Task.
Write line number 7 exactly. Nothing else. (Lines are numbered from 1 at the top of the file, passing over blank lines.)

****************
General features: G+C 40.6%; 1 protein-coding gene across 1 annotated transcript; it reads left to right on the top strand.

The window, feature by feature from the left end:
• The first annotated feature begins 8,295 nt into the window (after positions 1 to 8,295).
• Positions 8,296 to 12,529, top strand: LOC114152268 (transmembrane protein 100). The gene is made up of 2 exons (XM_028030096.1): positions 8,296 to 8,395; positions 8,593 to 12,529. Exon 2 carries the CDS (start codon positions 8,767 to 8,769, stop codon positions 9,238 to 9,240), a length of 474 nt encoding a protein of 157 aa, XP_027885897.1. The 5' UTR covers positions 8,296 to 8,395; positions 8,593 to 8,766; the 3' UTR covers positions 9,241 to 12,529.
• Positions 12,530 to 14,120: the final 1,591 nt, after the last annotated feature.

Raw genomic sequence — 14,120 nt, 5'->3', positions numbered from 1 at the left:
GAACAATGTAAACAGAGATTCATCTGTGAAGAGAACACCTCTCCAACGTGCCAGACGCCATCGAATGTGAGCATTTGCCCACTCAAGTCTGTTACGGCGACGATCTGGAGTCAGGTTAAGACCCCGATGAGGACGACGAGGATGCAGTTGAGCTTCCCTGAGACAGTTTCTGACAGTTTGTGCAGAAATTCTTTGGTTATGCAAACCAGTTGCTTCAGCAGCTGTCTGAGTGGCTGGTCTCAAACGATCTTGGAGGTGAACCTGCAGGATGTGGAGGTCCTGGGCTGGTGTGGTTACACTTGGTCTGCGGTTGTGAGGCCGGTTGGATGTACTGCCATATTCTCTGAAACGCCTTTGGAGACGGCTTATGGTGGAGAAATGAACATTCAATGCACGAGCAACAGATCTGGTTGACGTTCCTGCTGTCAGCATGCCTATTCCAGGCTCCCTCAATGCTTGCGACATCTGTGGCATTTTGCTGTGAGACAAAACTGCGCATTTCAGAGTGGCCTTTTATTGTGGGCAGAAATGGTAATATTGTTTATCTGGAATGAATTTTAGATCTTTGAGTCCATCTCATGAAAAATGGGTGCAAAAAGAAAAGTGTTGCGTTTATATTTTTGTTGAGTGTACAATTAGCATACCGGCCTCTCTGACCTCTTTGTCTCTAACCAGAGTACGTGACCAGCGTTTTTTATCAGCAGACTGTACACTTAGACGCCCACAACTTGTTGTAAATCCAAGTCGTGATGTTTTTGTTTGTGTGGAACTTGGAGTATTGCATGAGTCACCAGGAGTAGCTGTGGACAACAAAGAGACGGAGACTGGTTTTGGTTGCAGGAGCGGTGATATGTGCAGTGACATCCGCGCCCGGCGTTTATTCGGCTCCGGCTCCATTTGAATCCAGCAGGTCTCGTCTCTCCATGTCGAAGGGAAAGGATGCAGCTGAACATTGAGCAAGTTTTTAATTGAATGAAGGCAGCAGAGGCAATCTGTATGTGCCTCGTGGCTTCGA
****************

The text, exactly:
GAACAATGTAAACAGAGATTCATCTGTGAAGAGAACACCTCTCCAACGTGCCAGACGCCATCGAATGTGAGCATTTGCCCACTCAAGTCTGTTACGGCGACGATCTGGAGTCAGGTTAAGACCCCGATGAGGACGACGAGGATGCAGTTGAGCTTCCCTGAGACAGTTTCTGACAGTTTGTGCAGAAATTCTTTGGTTATGCAAACCAGTTGCTTCAGCAGCTGTCTGAGTGGCTGGTCTCAAACGATCTTGGAGGTGAACCTGCAGGATGTGGAGGTCCTGGGCTGGTGTGGTTACACTTGGTCTGCGGTTGTGAGGCCGGTTGGATGTACTGCCATATTCTCTGAAACGCCTTTGGAGACGGCTTATGGTGGAGAAATGAACATTCAATGCACGAGCAACAGATCTGGTTGACGTTCCTGCTGTCAGCATGCCTATTCCAGGCTCCCTCAATGCTTGCGACATCTGTGGCATTTTGCTGTGAGACAAAACTGCGCATTTCAGAGTGGCCTTTTATTGTGGGCAGAAATGGTAATATTGTTTATCTGGAATGAATTTTAGATCTTTGAGTCCATCTCATGAAAAATGGGTGCAAAAAGAAAAGTGTTGCGTTTATATTTTTGTTGAGTGTACAATTAGCATACCGGCCTCTCTGACCTCTTTGTCTCTAACCAGAGTACGTGACCAGCGTTTTTTATCAGCAGACTGTACACTTAGACGCCCACAACTTGTTGTAAATCCAAGTCGTGATGTTTTTGTTTGTGTGGAACTTGGAGTATTGCATGAGTCACCAGGAGTAGCTGTGGACAACAAAGAGACGGAGACTGGTTTTGGTTGCAGGAGCGGTGATATGTGCAGTGACATCCGCGCCCGGCGTTTATTCGGCTCCGGCTCCATTTGAATCCAGCAGGTCTCGTCTCTCCATGTCGAAGGGAAAGGATGCAGCTGAACATTGAGCAAGTTTTTAATTGAATGAAGGCAGCAGAGGCAATCTGTATGTGCCTCGTGGCTTCGA